On the morning of 14 March 1885, Lysander Rose, caretaker of the Old Reservoir in Richmond, went about his normal duties, but this morning would not be a typical one for Rose. As he approached the reservoir, Rose found what appeared to be a piece of broken shoe string, a woman’s red glove, and what he described as signs of a “desperate struggle.” When he peered over into the water, Rose saw “floating near the top the flounce or something of a woman’s dress and one leg jutting up.” After the coroner arrived, the muddy body of a young woman was lifted from the water. A cursory examination revealed that she had slight bruising on her face, a swollen mouth, and a rent in her gown at the elbow. Later, it would be discovered that she was also eight months pregnant. Several days and several false identifications passed before the body was finally identified as that of Fannie Lillian Madison.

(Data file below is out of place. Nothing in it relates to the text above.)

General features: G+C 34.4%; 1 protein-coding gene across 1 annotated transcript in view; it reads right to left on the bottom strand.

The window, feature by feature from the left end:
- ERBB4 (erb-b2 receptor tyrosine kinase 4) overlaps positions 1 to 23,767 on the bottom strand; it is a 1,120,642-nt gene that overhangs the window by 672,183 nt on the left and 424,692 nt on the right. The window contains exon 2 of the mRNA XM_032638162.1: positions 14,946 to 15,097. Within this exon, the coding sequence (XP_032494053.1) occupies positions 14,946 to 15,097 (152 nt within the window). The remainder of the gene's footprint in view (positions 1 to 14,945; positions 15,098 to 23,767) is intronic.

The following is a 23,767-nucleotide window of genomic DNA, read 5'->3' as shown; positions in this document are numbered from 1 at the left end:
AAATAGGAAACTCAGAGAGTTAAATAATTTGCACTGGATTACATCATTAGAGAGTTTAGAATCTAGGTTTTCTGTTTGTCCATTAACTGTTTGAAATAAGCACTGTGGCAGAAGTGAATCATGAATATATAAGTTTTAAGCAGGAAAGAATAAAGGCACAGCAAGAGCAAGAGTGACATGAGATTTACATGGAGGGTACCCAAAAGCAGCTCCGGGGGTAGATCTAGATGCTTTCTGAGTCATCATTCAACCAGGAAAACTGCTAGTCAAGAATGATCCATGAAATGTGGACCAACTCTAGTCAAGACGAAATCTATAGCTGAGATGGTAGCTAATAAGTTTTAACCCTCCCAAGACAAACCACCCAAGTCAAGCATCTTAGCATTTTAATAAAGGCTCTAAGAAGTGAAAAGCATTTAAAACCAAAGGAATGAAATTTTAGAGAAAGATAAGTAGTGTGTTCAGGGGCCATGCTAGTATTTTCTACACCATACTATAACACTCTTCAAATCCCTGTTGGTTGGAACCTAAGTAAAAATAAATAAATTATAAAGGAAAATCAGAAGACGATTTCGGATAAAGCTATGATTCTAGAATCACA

At the time of her death, Lillian Madison, as she was commonly called by friends and family, was 23 years old, pregnant, and unmarried. Lillian had checked into the Exchange Hotel in Richmond under the name Fannie Merton mere days before her body was discovered. Lillian’s pregnancy (without the prospect of a husband) supported the coroner’s initial ruling of suicide, but as more evidence began … read more »